A micro-scale (DEM) investigation on driven pile cycle behaviour

This project was funded by the Royal Academy of Engineering (Research Exchanges with China and India Programme) and allowed me to spend four months at Zhejiang University (Hangzhou, China) working together with Prof. Zhongxuan Yang on a variety of pile designed issues (as noted below). As in other exchanges I have participated in, this became the start of long-standing collaborations and joint outputs. Collaborations still currently exist and include joint post-graduate student supervision, joint research outputs, amongst others.

PISA Project Testing (Courtesy of the Carbon Trust)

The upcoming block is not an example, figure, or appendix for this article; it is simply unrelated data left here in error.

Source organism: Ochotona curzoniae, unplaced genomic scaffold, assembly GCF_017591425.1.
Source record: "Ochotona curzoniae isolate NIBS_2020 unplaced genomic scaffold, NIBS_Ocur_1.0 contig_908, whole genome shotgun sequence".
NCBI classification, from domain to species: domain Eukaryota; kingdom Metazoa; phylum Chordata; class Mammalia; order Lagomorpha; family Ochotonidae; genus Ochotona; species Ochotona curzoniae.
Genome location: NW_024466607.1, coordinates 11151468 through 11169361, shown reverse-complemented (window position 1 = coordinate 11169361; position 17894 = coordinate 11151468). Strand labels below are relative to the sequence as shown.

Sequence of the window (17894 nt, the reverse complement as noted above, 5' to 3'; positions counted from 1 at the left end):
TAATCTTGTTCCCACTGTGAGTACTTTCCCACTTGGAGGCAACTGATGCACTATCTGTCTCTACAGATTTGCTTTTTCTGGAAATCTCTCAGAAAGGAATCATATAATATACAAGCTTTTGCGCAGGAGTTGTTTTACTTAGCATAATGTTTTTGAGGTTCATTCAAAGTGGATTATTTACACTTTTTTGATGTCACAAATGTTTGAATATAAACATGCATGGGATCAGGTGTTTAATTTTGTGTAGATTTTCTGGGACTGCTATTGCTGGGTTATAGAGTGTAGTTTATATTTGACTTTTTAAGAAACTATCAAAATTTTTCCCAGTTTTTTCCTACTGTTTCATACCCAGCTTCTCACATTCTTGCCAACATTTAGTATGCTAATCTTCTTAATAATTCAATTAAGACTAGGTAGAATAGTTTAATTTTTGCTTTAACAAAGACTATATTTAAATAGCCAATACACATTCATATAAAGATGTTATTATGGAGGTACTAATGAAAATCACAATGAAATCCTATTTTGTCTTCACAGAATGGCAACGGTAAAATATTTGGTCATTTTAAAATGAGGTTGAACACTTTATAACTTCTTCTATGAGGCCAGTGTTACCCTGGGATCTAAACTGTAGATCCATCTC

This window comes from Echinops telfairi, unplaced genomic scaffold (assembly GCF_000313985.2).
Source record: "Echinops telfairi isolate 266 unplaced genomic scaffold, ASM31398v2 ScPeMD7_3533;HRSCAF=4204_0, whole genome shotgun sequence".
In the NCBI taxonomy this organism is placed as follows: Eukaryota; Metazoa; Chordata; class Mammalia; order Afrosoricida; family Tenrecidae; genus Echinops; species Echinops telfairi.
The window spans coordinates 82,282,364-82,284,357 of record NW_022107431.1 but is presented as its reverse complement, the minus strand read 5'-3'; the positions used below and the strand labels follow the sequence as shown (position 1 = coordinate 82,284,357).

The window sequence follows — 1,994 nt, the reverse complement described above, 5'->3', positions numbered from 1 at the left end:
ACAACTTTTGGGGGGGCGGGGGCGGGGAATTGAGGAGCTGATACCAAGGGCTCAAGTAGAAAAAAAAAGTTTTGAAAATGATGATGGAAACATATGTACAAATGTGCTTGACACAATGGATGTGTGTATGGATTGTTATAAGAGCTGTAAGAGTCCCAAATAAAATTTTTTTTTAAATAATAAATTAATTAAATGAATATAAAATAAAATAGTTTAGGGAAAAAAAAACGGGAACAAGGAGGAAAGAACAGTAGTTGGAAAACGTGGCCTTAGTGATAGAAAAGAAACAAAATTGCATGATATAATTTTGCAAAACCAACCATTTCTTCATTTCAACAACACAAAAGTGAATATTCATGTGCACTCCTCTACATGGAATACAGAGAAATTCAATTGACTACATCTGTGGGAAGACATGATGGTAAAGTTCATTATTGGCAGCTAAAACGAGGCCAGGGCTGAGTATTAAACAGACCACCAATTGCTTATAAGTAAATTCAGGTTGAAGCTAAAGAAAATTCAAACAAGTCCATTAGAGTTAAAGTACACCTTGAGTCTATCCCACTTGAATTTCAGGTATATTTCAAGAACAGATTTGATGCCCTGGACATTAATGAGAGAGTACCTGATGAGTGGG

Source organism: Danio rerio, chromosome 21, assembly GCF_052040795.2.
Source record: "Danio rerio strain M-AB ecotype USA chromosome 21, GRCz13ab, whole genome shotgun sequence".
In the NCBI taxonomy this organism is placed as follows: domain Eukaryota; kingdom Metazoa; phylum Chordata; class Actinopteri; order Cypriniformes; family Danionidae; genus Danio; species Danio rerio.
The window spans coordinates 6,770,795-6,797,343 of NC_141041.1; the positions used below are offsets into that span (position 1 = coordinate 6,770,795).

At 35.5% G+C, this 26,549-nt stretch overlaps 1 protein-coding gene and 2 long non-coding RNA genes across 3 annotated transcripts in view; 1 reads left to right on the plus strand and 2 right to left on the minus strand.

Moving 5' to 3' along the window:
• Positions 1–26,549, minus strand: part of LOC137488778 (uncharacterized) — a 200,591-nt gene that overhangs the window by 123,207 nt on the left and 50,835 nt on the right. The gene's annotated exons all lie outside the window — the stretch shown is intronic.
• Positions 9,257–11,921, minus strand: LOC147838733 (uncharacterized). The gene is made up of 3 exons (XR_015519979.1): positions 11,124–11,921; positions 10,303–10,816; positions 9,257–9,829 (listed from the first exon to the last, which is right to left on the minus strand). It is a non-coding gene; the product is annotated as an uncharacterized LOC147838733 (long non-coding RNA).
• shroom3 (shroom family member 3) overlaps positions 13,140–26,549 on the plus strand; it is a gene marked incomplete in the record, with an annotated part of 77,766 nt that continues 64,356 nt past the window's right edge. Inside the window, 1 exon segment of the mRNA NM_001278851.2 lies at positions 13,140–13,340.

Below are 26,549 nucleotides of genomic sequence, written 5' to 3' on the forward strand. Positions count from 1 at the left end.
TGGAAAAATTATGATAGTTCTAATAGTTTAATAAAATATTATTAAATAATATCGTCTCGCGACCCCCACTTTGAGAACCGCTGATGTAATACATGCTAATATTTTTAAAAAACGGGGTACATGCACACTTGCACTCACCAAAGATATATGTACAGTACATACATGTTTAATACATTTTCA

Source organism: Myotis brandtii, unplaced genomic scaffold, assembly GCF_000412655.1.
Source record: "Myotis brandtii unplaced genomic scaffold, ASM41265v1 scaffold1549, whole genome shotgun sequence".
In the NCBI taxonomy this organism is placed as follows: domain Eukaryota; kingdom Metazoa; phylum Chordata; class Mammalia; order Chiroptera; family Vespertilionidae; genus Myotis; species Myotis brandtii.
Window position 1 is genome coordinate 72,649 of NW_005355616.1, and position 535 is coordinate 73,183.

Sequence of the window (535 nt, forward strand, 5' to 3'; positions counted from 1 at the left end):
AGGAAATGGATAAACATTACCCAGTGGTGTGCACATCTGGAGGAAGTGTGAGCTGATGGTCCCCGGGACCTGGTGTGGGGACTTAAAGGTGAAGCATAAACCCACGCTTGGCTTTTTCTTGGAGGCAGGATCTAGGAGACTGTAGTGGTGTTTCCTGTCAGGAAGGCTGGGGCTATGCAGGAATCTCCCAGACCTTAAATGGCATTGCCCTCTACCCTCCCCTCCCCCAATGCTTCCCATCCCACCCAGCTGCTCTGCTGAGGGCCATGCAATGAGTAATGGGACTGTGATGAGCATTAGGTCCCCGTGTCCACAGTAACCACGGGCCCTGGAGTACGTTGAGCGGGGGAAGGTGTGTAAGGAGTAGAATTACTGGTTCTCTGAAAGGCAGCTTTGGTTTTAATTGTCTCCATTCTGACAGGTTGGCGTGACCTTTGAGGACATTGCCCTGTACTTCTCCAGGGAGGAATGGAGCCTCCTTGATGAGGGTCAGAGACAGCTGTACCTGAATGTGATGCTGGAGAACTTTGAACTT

Structures such as bridges or wind turbines develop loads that have to be transmitted to the ground. The loads can be static (self-weight) or dynamic (wind, wave or traffic loads) and may be significantly large. Long piles are normally used to carry these loads to greater depths where the ground provides higher capacity. Predictions of pile capacity are relatively reliable. However, increases in capacity may not be predicted accurately. Also, changes in soil stresses induced by pile installation affect the piles’ ability to sustain large numbers of load cycles (e.g. wave loading). It is recognised that stress changes around pile shafts and subsequent micro-scale processes such as crushing, abrasion and creep are critical in controlling driven pile behaviour. Numerical studies using discrete element methods (DEM) investigated some of these micro-scale processes, aiming for the design of piles to be carried out more safely and economically. Construction costs in offshore foundations are a limiting factor on their cost effectiveness. The main objectives of the project were to (i) calibrate and validate DEM simulations against existing experimental data and (ii) improve existing driven pile design approaches by considering particle-scale effects.